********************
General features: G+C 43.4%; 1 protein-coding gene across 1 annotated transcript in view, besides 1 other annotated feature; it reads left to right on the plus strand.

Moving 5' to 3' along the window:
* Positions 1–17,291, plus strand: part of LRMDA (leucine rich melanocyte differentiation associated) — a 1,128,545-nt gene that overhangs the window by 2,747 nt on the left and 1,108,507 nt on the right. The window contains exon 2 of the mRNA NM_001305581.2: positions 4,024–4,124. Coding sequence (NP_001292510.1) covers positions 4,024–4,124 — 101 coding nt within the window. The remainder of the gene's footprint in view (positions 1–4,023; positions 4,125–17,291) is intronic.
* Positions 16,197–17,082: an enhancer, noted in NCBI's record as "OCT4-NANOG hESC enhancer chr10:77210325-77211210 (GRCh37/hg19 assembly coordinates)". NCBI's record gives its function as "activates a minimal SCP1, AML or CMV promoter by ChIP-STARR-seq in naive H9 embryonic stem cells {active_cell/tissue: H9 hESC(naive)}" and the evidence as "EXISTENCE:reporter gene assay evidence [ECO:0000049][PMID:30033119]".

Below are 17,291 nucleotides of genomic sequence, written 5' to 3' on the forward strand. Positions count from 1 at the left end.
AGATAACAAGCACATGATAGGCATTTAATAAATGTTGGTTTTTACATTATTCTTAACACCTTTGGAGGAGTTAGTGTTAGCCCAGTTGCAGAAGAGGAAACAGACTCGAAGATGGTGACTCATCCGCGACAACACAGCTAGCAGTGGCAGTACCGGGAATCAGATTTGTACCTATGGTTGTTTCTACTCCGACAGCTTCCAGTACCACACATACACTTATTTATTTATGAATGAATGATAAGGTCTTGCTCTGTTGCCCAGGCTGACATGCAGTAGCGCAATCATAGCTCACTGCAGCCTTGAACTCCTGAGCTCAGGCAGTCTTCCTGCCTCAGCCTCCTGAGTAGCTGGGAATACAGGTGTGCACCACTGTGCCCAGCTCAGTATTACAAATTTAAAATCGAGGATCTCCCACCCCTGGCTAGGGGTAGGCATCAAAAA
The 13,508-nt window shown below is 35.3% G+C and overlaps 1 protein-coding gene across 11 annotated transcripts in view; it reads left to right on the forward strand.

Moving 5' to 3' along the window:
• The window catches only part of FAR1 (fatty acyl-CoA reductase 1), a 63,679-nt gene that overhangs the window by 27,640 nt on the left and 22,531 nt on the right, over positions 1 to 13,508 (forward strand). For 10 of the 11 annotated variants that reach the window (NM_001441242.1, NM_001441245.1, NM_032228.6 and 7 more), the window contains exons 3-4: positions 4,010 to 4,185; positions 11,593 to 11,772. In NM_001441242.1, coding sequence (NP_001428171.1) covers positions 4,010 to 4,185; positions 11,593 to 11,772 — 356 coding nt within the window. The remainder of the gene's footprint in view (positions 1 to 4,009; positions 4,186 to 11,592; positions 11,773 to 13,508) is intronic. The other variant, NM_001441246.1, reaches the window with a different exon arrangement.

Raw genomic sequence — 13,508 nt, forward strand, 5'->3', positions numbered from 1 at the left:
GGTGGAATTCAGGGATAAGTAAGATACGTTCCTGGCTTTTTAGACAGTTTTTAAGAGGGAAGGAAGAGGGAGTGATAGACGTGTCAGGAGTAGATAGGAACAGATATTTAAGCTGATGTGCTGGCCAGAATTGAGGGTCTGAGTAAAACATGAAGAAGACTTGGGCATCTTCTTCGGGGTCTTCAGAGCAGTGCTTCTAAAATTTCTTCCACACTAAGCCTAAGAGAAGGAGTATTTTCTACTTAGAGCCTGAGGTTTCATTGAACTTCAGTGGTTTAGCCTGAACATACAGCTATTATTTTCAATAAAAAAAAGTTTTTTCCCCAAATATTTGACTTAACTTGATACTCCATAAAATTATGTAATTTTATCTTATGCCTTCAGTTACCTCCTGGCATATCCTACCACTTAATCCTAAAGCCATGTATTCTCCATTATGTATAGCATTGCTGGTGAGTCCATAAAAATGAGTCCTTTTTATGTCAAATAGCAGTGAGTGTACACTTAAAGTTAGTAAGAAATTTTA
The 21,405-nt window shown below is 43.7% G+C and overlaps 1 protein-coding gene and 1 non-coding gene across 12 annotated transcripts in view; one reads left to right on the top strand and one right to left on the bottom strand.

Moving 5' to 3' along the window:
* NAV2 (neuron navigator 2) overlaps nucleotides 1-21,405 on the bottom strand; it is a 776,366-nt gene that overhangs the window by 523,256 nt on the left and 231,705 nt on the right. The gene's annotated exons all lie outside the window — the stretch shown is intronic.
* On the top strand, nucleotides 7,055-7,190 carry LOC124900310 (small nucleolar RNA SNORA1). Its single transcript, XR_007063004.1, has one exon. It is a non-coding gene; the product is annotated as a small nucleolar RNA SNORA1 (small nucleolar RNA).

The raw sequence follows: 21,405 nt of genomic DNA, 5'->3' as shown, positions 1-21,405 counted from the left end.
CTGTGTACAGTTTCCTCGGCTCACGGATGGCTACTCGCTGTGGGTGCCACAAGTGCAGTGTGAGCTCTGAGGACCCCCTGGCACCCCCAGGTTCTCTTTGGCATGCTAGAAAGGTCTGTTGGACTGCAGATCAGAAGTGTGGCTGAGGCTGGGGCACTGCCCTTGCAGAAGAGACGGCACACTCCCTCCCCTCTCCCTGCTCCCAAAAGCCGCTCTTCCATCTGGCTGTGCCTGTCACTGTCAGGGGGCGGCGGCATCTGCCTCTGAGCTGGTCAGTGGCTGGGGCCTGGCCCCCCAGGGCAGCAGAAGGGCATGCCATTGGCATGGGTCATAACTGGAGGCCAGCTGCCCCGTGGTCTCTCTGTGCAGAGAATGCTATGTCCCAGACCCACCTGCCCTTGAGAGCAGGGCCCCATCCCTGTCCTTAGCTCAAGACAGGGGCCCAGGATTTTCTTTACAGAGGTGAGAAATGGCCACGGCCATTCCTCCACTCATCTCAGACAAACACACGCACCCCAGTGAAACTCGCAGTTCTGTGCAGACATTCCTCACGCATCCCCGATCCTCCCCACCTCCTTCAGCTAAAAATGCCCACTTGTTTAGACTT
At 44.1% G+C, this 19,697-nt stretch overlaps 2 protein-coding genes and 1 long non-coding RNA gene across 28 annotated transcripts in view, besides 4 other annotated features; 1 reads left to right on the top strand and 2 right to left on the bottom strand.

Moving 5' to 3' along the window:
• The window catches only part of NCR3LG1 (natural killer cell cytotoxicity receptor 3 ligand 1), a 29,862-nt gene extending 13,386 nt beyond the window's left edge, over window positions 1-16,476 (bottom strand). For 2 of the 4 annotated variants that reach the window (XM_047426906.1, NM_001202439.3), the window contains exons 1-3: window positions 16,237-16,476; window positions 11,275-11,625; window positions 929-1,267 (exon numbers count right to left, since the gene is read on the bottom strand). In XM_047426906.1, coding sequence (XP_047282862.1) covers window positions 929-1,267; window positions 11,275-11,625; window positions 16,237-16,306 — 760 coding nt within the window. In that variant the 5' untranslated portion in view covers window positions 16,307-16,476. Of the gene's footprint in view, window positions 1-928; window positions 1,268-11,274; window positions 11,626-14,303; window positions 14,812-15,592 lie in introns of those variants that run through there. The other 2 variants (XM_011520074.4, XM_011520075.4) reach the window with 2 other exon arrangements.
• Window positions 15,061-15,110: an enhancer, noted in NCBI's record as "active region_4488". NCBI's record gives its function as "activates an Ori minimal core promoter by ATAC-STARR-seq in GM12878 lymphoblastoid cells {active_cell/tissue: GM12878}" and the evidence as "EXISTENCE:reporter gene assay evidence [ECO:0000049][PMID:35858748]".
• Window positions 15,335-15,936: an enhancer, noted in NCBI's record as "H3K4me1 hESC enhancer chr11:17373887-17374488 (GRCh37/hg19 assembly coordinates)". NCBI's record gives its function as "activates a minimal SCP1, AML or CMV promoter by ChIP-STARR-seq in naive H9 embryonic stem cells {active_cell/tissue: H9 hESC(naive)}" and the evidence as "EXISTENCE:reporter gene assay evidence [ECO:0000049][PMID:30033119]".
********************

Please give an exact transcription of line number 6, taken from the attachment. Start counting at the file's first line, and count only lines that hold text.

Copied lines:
AGATAACAAGCACATGATAGGCATTTAATAAATGTTGGTTTTTACATTATTCTTAACACCTTTGGAGGAGTTAGTGTTAGCCCAGTTGCAGAAGAGGAAACAGACTCGAAGATGGTGACTCATCCGCGACAACACAGCTAGCAGTGGCAGTACCGGGAATCAGATTTGTACCTATGGTTGTTTCTACTCCGACAGCTTCCAGTACCACACATACACTTATTTATTTATGAATGAATGATAAGGTCTTGCTCTGTTGCCCAGGCTGACATGCAGTAGCGCAATCATAGCTCACTGCAGCCTTGAACTCCTGAGCTCAGGCAGTCTTCCTGCCTCAGCCTCCTGAGTAGCTGGGAATACAGGTGTGCACCACTGTGCCCAGCTCAGTATTACAAATTTAAAATCGAGGATCTCCCACCCCTGGCTAGGGGTAGGCATCAAAAA